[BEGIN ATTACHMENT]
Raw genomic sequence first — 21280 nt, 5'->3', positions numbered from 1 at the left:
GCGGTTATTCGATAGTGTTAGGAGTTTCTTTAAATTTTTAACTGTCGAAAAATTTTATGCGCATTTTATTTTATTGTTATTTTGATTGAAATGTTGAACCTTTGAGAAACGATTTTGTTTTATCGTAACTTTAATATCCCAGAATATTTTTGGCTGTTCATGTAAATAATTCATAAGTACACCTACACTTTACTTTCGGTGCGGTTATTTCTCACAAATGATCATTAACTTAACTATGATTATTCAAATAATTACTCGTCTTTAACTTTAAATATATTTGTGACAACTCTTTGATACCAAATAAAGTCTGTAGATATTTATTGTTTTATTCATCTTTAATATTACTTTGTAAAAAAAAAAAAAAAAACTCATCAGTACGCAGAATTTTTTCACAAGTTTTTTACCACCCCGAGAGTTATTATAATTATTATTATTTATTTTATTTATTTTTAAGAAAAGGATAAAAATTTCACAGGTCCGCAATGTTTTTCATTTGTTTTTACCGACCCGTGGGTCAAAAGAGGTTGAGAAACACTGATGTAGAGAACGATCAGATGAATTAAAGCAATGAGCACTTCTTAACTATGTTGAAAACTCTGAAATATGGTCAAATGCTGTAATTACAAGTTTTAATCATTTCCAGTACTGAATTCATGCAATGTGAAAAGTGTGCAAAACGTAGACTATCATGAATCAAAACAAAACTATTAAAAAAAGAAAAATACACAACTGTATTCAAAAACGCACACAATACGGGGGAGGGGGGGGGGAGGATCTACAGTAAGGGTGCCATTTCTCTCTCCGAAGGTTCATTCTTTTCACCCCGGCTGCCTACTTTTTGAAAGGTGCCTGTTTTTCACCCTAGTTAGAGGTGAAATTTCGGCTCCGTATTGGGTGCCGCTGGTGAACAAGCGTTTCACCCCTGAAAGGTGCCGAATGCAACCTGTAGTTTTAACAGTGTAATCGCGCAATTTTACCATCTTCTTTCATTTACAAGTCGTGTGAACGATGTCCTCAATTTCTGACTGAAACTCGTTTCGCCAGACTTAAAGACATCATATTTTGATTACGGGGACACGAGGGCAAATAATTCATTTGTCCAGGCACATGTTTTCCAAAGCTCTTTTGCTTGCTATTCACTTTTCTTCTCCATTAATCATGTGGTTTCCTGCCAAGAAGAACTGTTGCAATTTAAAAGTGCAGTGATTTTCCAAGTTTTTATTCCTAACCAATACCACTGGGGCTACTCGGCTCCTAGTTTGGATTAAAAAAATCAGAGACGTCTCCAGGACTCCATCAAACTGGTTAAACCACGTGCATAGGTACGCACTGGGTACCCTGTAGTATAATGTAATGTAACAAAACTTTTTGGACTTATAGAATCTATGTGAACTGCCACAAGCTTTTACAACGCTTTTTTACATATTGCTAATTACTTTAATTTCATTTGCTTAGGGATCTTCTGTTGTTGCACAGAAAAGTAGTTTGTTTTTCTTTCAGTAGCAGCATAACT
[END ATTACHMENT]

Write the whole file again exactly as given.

Raw genomic sequence first — 21280 nt, 5'->3', positions numbered from 1 at the left:
GCGGTTATTCGATAGTGTTAGGAGTTTCTTTAAATTTTTAACTGTCGAAAAATTTTATGCGCATTTTATTTTATTGTTATTTTGATTGAAATGTTGAACCTTTGAGAAACGATTTTGTTTTATCGTAACTTTAATATCCCAGAATATTTTTGGCTGTTCATGTAAATAATTCATAAGTACACCTACACTTTACTTTCGGTGCGGTTATTTCTCACAAATGATCATTAACTTAACTATGATTATTCAAATAATTACTCGTCTTTAACTTTAAATATATTTGTGACAACTCTTTGATACCAAATAAAGTCTGTAGATATTTATTGTTTTATTCATCTTTAATATTACTTTGTAAAAAAAAAAAAAAAAACTCATCAGTACGCAGAATTTTTTCACAAGTTTTTTACCACCCCGAGAGTTATTATAATTATTATTATTTATTTTATTTATTTTTAAGAAAAGGATAAAAATTTCACAGGTCCGCAATGTTTTTCATTTGTTTTTACCGACCCGTGGGTCAAAAGAGGTTGAGAAACACTGATGTAGAGAACGATCAGATGAATTAAAGCAATGAGCACTTCTTAACTATGTTGAAAACTCTGAAATATGGTCAAATGCTGTAATTACAAGTTTTAATCATTTCCAGTACTGAATTCATGCAATGTGAAAAGTGTGCAAAACGTAGACTATCATGAATCAAAACAAAACTATTAAAAAAAGAAAAATACACAACTGTATTCAAAAACGCACACAATACGGGGGAGGGGGGGGGGAGGATCTACAGTAAGGGTGCCATTTCTCTCTCCGAAGGTTCATTCTTTTCACCCCGGCTGCCTACTTTTTGAAAGGTGCCTGTTTTTCACCCTAGTTAGAGGTGAAATTTCGGCTCCGTATTGGGTGCCGCTGGTGAACAAGCGTTTCACCCCTGAAAGGTGCCGAATGCAACCTGTAGTTTTAACAGTGTAATCGCGCAATTTTACCATCTTCTTTCATTTACAAGTCGTGTGAACGATGTCCTCAATTTCTGACTGAAACTCGTTTCGCCAGACTTAAAGACATCATATTTTGATTACGGGGACACGAGGGCAAATAATTCATTTGTCCAGGCACATGTTTTCCAAAGCTCTTTTGCTTGCTATTCACTTTTCTTCTCCATTAATCATGTGGTTTCCTGCCAAGAAGAACTGTTGCAATTTAAAAGTGCAGTGATTTTCCAAGTTTTTATTCCTAACCAATACCACTGGGGCTACTCGGCTCCTAGTTTGGATTAAAAAAATCAGAGACGTCTCCAGGACTCCATCAAACTGGTTAAACCACGTGCATAGGTACGCACTGGGTACCCTGTAGTATAATGTAATGTAACAAAACTTTTTGGACTTATAGAATCTATGTGAACTGCCACAAGCTTTTACAACGCTTTTTTACATATTGCTAATTACTTTAATTTCATTTGCTTAGGGATCTTCTGTTGTTGCACAGAAAAGTAGTTTGTTTTTCTTTCAGTAGCAGCATAACT